New data shows startling food insecurity rates for Cook County communities


When the U.S. Census Bureau announced last week that the national poverty rate had reached its highest levels since 1993, no one seemed particularly shocked.

Among the least surprised: staff members at the Greater Chicago Food Depository and its partner agencies, who have witnessed, first-hand, the effects of deteriorating economy—and the subsequent increased demand for food assistance.

Now a new set of numbers underscores just how difficult times have become for families and individuals in the Chicago area. The Food Depository released a study today
Among the key findings in the study, released at the Third Annual Lillian and Larry Goodman Hunger Forum:

  • In the City of Chicago, the rate of food insecurity is 20.6%; in suburban Cook County, 15.4%; 845,910 individuals in Cook County are food insecure, uncertain where they will find their next meal;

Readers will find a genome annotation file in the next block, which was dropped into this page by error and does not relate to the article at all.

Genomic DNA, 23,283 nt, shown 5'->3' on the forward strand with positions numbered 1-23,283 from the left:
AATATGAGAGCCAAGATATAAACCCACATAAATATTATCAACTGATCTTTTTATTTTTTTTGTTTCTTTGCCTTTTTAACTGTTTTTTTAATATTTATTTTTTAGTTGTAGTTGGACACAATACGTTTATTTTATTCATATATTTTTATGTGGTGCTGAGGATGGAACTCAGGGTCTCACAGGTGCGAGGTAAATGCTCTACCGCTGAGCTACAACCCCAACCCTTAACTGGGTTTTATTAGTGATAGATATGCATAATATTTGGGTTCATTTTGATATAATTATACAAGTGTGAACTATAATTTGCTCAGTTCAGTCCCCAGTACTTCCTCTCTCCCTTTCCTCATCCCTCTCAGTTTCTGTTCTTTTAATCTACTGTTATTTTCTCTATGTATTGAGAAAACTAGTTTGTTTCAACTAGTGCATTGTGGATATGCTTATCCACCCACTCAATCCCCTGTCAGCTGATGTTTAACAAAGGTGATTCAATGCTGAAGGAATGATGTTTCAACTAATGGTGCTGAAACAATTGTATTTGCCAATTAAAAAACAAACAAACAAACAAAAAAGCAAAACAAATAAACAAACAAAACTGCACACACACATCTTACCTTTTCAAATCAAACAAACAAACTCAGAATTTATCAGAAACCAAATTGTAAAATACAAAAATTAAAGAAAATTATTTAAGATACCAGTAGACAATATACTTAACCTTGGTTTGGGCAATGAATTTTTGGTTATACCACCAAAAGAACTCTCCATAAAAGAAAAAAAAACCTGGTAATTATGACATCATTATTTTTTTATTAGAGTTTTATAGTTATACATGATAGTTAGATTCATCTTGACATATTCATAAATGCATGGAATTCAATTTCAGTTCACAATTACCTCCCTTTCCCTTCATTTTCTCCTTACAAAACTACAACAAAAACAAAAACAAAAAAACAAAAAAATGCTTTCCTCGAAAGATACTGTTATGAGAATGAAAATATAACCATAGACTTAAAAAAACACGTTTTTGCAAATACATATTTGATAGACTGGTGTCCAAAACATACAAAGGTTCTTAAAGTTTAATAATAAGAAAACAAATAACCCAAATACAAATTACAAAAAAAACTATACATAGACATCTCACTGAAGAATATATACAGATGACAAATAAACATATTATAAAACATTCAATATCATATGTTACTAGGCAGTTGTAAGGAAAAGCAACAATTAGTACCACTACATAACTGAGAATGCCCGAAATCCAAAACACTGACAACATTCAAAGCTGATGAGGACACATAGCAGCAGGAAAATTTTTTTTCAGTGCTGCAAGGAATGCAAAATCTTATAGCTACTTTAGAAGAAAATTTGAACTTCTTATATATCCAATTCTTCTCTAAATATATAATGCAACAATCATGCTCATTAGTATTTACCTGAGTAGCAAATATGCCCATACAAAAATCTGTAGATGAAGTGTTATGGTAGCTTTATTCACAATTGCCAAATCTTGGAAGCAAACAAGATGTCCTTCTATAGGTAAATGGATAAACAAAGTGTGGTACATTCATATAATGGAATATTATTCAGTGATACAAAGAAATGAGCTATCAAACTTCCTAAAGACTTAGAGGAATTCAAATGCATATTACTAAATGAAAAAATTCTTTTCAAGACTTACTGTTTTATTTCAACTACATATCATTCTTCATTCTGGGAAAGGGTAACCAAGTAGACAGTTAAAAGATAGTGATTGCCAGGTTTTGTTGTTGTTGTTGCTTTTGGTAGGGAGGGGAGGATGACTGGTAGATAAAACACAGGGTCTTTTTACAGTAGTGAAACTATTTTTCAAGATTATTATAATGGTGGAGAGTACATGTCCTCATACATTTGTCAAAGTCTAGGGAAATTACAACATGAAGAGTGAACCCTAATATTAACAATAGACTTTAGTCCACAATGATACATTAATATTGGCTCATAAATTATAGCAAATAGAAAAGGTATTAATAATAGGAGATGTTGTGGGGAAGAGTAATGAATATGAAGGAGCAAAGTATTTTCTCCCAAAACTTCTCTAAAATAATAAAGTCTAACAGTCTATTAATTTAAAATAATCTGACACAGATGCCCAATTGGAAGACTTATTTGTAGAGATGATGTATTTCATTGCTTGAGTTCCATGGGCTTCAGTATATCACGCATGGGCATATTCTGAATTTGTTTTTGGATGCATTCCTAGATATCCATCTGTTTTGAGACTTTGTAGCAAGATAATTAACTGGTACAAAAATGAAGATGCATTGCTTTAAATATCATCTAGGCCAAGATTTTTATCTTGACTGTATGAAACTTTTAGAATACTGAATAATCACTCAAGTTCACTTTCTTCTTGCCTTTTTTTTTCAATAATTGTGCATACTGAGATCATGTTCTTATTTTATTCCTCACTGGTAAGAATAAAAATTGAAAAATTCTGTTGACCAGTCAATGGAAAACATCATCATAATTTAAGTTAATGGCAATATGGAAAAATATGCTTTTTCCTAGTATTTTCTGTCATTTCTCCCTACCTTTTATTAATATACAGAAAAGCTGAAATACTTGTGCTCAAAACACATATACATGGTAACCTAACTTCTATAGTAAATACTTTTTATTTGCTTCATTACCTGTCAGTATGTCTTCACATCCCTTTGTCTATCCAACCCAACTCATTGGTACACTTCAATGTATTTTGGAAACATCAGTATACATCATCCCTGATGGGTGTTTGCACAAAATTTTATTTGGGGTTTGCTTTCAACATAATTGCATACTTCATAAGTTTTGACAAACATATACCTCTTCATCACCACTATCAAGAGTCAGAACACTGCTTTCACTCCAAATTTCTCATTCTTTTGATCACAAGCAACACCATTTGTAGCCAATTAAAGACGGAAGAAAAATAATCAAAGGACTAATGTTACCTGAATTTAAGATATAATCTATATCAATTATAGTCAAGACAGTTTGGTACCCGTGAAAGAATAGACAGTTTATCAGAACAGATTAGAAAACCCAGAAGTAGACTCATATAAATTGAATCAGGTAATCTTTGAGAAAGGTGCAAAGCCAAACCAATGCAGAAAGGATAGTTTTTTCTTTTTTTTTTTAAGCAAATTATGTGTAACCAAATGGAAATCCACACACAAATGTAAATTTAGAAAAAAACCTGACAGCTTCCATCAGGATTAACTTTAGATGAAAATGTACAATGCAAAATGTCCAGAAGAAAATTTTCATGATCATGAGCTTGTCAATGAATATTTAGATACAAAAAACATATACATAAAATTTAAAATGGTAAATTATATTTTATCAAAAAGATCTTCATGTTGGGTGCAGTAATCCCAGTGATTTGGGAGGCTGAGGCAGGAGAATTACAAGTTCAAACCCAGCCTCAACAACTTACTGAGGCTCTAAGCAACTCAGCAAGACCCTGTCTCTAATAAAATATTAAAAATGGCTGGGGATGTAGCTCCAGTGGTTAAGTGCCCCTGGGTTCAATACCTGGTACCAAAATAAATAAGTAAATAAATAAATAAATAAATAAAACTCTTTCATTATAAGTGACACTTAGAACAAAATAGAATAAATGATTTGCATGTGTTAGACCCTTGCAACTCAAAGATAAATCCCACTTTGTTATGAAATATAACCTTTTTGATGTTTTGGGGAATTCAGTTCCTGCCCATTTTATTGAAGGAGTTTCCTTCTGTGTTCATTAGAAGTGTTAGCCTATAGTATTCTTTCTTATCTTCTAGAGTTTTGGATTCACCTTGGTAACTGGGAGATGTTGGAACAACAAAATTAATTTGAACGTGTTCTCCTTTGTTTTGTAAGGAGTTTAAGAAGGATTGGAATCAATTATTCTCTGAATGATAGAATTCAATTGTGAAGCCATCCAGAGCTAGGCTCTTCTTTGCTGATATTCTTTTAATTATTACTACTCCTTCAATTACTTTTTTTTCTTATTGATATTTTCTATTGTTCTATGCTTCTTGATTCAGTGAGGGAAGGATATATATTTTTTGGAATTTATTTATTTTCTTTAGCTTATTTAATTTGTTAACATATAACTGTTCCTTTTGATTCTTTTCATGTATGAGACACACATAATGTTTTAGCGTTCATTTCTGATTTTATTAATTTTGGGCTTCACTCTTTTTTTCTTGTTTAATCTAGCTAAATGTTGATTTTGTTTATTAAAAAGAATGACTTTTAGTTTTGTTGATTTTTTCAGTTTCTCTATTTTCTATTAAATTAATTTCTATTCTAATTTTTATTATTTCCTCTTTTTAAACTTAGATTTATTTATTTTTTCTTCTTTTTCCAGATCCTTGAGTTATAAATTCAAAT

• Riverdale (40.8%), Washington Park (34.0%), Englewood and North Lawndale (both at 31.2%) had the highest rates of food insecurity in the City of Chicago, while Ford Heights (55.5%), Robbins (45.0%) and Dixmoor (38.7%) had the highest rate in the suburbs;
  • In Cook County, 36% of those who are food insecure – 304,528 individuals – earn more than 185% of the poverty level ($20,146 for a household of one) and are thus not eligible for most federal nutrition programs.
The scope of the demand is glaringly evident at Food Depository agencies -- the food pantries and food distribution centers across Cook County where families and individuals are able to secure desperately needed food -- and support.